Published by the Freedom From Religion Foundation, Inc. FFRF.org

7th place (tie) — Truth Muller: My nonreligious beliefs are worth burning for

Vol. 35 No. 8 October 2018
Truth Muller                                                                                                                                                                                                                                                                                                                           

FFRF awarded Truth $400.

By Truth Muller

Thanks to my parents allowing me to grow up as a freethinker and choose my own spiritual path, I am unabashedly nonreligious and have been that way since I was very young. I am spiritual, but I do not believe in God, heaven, or hell. One of my first arguments I ever had against religion was “If there is a god, then why is there so much unhappiness in our world?” If God exists, he’s pretty awful to his creations because he lets them suffer and die needlessly. Some might counter that those people were sinners, but I say this is ridiculous. There are plenty of people who believe in a god who have died from natural disasters, wars and starvation, just the same. My grandmother has been a “good Catholic” for her entire life, but now Alzheimer’s disease is slowly erasing her mind and killing her. What kind of reward for good faith is that? Another person might still counter that those disasters were somehow caused by the devil, another entity I don’t believe in. If God is all-powerful, why couldn’t he stop the devil from doing all those terrible things? In my opinion, someone truly all-powerful would snuff out the devil like a birthday candle.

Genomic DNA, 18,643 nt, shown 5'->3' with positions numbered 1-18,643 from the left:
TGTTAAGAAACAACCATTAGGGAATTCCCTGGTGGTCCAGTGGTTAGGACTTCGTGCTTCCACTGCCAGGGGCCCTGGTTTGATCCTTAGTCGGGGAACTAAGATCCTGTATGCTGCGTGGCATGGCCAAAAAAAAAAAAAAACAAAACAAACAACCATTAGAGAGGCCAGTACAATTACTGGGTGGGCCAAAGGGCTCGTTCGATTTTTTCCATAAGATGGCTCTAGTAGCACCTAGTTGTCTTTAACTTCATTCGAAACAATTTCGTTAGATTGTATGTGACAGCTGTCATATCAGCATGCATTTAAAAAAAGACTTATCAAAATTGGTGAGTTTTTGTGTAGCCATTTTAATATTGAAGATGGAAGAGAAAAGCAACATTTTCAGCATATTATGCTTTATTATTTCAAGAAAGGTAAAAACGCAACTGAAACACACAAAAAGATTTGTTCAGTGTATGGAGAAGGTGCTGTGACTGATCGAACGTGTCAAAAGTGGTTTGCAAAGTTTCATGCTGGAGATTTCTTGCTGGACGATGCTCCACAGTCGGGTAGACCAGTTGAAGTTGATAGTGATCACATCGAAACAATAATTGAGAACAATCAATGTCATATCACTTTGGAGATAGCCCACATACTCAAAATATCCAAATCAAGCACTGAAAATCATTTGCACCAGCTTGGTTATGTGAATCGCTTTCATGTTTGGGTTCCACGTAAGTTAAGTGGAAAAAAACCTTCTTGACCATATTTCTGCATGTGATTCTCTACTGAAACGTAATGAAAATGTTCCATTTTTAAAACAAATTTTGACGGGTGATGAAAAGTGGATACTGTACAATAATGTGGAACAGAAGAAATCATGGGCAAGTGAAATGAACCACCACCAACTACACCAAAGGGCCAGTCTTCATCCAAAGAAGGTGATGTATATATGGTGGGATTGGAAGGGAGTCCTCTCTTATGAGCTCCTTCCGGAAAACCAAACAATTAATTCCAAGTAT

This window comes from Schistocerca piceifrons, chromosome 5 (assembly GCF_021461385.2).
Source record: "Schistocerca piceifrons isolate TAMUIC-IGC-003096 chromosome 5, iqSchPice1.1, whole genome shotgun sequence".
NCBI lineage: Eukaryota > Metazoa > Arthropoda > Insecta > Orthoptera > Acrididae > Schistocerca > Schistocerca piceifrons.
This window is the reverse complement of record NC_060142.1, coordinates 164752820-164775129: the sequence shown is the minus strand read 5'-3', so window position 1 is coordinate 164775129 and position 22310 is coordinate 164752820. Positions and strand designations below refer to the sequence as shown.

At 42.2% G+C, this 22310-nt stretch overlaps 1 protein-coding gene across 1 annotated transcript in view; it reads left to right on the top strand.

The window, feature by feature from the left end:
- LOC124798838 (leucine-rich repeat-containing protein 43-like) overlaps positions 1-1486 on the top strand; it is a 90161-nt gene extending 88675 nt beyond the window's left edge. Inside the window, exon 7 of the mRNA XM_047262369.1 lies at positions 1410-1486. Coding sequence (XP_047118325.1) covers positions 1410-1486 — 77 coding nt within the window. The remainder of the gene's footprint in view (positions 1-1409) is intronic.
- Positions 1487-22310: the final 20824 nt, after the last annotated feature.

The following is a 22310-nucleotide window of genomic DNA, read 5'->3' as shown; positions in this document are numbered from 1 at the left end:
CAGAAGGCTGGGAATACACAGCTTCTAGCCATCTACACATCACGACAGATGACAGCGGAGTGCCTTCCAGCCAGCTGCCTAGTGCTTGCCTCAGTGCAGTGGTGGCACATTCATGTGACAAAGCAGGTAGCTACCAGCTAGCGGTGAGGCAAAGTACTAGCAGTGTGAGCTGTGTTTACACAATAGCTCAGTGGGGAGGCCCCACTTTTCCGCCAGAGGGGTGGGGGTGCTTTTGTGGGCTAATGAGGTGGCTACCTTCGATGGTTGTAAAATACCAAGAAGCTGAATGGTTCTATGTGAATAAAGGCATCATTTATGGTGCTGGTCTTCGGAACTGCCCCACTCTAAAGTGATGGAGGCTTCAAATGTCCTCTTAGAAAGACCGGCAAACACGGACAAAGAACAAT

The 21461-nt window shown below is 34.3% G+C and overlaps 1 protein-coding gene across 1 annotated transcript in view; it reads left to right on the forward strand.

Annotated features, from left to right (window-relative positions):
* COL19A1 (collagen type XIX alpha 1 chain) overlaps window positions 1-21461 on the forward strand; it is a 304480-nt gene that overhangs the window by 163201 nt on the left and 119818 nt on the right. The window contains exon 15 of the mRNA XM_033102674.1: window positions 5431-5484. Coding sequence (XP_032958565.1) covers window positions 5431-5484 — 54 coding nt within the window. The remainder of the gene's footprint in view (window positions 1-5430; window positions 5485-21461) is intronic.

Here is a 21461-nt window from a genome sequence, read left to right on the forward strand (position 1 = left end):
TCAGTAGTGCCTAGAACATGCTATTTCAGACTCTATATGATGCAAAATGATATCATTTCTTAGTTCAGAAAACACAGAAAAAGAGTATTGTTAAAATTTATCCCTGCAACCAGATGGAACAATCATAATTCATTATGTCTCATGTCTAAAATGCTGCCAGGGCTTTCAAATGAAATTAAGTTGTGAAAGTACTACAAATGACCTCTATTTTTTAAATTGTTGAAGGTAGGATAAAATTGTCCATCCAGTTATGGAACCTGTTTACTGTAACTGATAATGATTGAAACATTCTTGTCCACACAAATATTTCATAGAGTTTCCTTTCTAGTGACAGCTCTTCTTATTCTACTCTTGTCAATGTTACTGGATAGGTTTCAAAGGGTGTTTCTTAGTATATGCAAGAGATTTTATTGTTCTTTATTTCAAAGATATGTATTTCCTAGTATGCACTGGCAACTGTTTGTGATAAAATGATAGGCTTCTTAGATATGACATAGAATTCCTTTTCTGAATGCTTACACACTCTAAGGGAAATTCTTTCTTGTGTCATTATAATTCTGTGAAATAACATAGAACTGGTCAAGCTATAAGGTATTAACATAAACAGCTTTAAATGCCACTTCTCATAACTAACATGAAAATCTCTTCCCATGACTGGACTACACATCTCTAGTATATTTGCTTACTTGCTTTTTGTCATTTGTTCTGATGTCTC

While I was in my local library, I remember overhearing a so-called “language tutor” use the bible to teach a Spanish woman English. The student asked her tutor what an atheist was. My blood boiled when I heard the answer. “Well, atheists are bad people who do not believe in God. They will go to hell.” The student was confused, and asked why they were bad, but the tutor had no answers beyond that. I left, furious. I do not understand how choosing not to believe in something makes me a bad person, or should condemn me to perdition after I die.

I don’t identify as an atheist. The Webster’s dictionary definition of atheism — ”The belief that there is no god, or denial that God or gods exist” — is worded in such a way as to indicate that there is a god, and I’m simply too blind to see it. So now I’m a bad person, and an idiot, too? Religion isn’t exactly winning me over.

In a world where the planet is rapidly spinning out of control on a climatological and social scale, I see no evidence of a benevolent higher being. Some can say that those who’ve died in earthquakes and genocides, riots and school shootings, floods and bombings have gone to “a better place,” to the afterlife. I ask, where is the right-now life God supposedly gave them to live? Squandered. If everything that happens on this planet has a divine purpose, then give me God’s reason for my aunt, mother of two, dying of brain cancer at 45 after losing her ability to speak and walk. At the wake, the priest said she went to God willingly. Then why were the last words I ever heard her say “I don’t want to die?”

I don’t believe there is an afterlife. Science has no proof to offer me. This I do know: All my friends and I — the gays, the nonbelievers, the questioners, the unwed lovers, the contraceptive users, and the scientists — don’t deserve to burn because we think the status quo is wrong. Religion has become a way of explaining away the unexplainable, denying the undeniable, excusing the inexcusable, and regulating things that are untidy or unpleasant. And I think those values, not me, can go to hell.

If I’m wrong, if this belief I have is not good enough for God, then he can go ahead and send me to hell. Just bury me with a stick and a bag of marshmallows, because it’d be nice to have something to do while I burn for what is right.

Truth, 18, is from Rock Hill, N.Y., and attends the College of the Atlantic. He operates an environmental organization, Buddies for Bats, and is a professional public speaker and environmental writer.